The story of Moby Dick, Herman Melville’s classic American novel, is an old and familiar one: Captain Ahab, obsessed with revenging the loss of his leg, leads the crew of the Pequod on a long and dangerous hunt for the eponymous white whale. In the course of this quest, the Pequod passes nine other ships, several of which have already encountered Moby Dick and have come away worse for the wear. These bad omens do not slow Ahab’s single-minded mission, but they should have - when the Pequod finally does come across Moby Dick, Captain Ahab is dragged to his death at the bottom of the sea.
"In vain, oh, ye strangers, ye fly our sad burial." - The captain of the Delight, Moby Dick
Newry’s clients don’t have much in common with Captain Ahab. The companies we work with are generally realistic about both their goals and their limitations; they pursue adjacencies strategically, “swinging for the fences” only when they can justify the risk of doing so; and they spend most of their time and energy in the calm waters of their core markets. But occasionally, we run into a client who has identified a big opportunity and runs the risk of getting carried away by their ambition, ignoring a range of potential applications to push toward a market that is an order of magnitude bigger than all the rest: their Moby Dick market.
When the potential size of one market so vastly overshadows all other possibilities, taking on more risk than usual may make sense - but it’s still important to pay attention to the warning signs. Captain Ahab dismissed the wreckage of the other ships on his hunt for the great white whale, and it led him to ruin. If instead you pause en route to your Moby Dick market and take a look at the failures (and successes) of other companies who’ve attempted the same journey, you stand a much better chance of stopping an ill-omened chase before you add your own wreckage to the waters.
For instance, a few years ago, we were working with a client with a cutting-edge imaging technology. They had established a strong competitive position in some small (hundreds to thousands of units) markets, but had also identified a much bigger (millions to hundreds of millions units) market where the technology could be used. Naturally, they were drawn to the larger opportunity, and they asked Newry to look into it on their behalf.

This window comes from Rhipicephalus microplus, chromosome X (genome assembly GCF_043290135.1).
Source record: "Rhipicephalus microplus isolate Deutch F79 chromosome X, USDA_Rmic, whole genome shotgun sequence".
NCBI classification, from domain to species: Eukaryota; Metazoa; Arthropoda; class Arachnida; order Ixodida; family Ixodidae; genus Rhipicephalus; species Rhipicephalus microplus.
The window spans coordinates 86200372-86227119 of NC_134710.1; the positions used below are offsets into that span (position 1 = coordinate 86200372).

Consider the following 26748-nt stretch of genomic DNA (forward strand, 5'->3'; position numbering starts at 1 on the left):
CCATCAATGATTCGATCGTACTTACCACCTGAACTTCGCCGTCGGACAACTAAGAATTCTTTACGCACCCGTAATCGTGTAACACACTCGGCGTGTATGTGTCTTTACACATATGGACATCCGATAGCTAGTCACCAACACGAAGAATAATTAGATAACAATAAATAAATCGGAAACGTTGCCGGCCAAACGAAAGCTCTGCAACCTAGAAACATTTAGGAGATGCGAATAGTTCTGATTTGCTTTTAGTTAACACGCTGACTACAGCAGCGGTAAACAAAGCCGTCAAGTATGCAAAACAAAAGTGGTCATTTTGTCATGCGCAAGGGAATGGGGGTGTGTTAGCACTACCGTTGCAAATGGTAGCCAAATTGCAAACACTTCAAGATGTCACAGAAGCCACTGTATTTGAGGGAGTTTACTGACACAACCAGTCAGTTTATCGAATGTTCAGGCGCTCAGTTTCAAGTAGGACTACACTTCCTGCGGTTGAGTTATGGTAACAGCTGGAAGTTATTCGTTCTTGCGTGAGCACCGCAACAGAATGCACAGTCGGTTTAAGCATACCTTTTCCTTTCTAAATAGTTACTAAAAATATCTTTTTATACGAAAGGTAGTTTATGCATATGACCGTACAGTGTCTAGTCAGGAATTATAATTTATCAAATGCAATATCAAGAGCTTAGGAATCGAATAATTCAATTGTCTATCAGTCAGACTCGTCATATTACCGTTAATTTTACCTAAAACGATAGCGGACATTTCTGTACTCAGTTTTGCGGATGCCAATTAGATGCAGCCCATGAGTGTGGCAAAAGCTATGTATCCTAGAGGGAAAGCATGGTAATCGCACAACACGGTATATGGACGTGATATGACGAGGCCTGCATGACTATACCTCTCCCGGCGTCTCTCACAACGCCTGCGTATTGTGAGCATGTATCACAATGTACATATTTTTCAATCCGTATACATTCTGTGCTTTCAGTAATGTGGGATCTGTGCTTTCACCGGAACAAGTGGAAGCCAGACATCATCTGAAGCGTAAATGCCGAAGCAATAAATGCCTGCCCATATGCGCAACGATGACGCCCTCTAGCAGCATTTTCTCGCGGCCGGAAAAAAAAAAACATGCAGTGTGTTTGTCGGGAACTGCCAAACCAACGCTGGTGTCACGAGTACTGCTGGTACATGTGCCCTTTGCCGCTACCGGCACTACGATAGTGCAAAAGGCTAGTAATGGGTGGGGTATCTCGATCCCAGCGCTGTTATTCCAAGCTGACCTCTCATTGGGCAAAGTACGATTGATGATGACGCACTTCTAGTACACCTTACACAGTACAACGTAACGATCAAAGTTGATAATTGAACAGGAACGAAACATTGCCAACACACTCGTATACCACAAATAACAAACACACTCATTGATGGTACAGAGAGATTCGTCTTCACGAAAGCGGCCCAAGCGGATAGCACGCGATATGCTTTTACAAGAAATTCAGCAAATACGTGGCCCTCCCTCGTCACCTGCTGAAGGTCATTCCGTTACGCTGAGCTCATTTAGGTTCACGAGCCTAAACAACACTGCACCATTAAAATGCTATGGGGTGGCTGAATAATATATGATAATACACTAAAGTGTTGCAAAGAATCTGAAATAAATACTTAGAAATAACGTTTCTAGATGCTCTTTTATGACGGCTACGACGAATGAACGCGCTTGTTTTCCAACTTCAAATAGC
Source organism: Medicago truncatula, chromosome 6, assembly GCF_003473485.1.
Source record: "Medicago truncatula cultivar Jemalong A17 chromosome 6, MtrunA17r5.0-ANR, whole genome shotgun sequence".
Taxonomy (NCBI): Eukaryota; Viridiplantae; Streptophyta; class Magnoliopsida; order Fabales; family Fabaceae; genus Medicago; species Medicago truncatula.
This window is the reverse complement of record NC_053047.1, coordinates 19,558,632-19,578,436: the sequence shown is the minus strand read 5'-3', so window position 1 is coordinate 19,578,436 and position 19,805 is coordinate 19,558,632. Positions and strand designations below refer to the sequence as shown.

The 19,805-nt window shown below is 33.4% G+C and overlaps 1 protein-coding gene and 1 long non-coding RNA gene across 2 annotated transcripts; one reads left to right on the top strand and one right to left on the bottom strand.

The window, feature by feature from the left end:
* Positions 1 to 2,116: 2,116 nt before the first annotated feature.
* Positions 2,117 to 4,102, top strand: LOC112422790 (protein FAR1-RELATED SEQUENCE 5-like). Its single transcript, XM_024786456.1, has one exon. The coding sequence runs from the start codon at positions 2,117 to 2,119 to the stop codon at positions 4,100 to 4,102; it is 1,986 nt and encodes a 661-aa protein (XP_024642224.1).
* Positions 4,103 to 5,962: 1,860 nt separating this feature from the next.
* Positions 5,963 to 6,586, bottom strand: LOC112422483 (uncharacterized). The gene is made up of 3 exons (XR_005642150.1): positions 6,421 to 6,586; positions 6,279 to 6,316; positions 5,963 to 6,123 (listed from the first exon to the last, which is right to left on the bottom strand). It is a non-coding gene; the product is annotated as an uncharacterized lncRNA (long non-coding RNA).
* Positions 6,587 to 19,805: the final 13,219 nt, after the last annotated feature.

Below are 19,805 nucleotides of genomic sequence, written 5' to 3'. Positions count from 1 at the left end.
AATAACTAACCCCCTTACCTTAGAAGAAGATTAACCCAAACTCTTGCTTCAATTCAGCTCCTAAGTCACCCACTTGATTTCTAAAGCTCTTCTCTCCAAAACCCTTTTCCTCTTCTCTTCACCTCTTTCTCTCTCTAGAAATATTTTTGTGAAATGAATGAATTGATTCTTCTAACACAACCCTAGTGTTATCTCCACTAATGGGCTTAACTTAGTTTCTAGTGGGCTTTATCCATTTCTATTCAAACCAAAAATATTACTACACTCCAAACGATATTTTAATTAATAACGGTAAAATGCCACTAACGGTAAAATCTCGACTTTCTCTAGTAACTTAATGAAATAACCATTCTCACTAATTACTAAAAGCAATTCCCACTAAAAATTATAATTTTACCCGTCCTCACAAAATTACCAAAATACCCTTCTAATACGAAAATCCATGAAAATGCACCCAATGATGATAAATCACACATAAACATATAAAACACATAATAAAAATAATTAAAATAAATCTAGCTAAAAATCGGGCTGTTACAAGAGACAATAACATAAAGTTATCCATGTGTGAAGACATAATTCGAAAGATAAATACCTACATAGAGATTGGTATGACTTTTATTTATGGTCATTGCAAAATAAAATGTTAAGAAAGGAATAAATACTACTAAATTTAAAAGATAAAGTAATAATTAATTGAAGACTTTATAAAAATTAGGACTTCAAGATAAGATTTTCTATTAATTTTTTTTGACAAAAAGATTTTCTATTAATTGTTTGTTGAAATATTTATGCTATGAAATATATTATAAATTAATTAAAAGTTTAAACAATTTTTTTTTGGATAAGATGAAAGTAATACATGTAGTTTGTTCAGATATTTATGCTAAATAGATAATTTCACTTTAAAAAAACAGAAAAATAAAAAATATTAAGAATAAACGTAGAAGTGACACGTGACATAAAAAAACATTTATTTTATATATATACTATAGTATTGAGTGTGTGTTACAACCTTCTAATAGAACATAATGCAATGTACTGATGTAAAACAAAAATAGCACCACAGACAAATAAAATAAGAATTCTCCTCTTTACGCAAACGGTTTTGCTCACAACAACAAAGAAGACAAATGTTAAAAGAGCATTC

Using extensive primary research coupled with a deep analysis of the technical literature, we mapped out the universe of potential applications for our client’s technology in an effort to create a longer-term “lily pad” strategy to increase the size of the business. In doing so, we found that there was a large gulf between the technical and market requirements of their aspirational market and the next largest one, making it extremely difficult, (if not impossible) to pursue Moby Dick while still capturing the other customer bases. Despite the danger, our client was reluctant to turn away – they still wanted to sail straight for their white whale.
The thing that finally convinced our client to reconsider their course was a historical review of past successes and failures of similar technologies, which revealed the tremendous challenges associated with going after that one big market. Some successful technologies similar to our client’s had stayed in the tens of thousands to hundreds of thousands in unit sales, but had maintained very strong margins. Meanwhile, technologies that had bridged the gap and passed a million units quickly became commoditized, with system integrators draining the profit away from the manufacturers. As they considered these patterns, our client realized that pursuing their Moby Dick market would indeed be madness.
Most large markets are littered with failures. If you’re thinking about entering a big new space, talk to these other ship captains, or at least study the wrecks. There’s much to be learned from the folly of those who have gone before. And remember – there’s more than one whale in the sea.